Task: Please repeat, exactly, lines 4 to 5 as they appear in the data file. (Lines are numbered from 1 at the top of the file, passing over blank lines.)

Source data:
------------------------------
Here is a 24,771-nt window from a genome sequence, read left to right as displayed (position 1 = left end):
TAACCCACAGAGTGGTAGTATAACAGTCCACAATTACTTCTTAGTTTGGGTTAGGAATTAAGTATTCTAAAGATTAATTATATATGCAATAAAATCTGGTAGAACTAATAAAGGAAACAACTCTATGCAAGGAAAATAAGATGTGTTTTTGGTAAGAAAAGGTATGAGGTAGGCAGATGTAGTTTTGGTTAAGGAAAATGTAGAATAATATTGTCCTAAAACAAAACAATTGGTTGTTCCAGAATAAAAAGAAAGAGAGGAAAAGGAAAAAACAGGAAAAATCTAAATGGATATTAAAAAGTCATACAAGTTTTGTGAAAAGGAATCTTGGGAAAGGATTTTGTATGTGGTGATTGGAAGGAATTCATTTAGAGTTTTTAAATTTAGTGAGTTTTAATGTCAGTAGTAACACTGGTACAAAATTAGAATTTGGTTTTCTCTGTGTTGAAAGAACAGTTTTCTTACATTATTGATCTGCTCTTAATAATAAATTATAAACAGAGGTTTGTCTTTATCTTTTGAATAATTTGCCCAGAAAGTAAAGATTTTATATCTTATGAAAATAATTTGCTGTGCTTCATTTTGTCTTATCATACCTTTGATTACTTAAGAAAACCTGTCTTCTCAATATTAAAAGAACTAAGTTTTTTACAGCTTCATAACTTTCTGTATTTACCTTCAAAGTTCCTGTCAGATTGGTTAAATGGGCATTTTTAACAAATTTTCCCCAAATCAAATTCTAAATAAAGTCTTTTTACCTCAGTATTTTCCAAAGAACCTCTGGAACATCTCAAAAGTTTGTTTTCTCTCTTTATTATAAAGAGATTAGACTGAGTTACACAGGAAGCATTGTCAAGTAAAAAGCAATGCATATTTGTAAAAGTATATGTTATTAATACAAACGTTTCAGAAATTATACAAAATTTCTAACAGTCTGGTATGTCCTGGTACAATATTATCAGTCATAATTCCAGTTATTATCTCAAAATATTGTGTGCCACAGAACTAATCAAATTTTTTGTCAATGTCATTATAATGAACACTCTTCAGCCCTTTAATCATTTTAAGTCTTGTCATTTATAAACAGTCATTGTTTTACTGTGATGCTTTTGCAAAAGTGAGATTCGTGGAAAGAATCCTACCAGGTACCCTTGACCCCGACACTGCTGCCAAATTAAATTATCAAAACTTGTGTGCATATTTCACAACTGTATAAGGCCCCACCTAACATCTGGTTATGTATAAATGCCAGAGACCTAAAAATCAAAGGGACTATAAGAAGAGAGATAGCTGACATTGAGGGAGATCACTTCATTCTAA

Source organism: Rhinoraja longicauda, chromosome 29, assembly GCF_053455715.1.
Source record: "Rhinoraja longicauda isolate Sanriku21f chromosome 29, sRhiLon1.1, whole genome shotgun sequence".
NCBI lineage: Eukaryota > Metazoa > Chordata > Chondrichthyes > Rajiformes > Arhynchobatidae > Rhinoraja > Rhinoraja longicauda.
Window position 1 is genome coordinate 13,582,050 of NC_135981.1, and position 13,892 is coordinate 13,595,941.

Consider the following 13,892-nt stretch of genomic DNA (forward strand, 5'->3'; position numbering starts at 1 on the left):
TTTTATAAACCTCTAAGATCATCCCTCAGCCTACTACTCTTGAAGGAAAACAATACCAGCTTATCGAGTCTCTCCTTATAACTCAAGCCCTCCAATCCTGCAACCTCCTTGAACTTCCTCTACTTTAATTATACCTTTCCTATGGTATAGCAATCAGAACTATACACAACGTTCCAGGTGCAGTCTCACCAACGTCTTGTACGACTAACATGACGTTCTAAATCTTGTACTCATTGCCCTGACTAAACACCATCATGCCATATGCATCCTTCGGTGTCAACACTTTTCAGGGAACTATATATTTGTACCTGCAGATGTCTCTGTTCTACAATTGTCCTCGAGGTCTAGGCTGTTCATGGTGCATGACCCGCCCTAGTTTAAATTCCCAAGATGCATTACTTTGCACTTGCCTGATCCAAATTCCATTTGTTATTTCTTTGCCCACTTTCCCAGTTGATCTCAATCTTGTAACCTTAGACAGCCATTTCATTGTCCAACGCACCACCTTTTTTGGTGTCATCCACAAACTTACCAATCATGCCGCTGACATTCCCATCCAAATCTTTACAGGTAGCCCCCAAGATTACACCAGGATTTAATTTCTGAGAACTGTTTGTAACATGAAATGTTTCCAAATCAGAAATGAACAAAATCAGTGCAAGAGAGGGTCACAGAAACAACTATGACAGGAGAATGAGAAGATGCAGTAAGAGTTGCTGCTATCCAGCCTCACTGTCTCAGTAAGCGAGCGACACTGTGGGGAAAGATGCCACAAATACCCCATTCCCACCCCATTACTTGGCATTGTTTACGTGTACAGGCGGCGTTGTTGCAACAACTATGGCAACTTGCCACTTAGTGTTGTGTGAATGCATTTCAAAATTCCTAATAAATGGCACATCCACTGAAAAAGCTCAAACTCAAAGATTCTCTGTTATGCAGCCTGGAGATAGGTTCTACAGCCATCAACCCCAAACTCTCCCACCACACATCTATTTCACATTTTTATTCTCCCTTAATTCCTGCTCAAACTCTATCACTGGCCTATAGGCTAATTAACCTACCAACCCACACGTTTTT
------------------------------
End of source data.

Source record: "Rhinoraja longicauda isolate Sanriku21f chromosome 29, sRhiLon1.1, whole genome shotgun sequence".
NCBI lineage: Eukaryota > Metazoa > Chordata > Chondrichthyes > Rajiformes > Arhynchobatidae > Rhinoraja > Rhinoraja longicauda.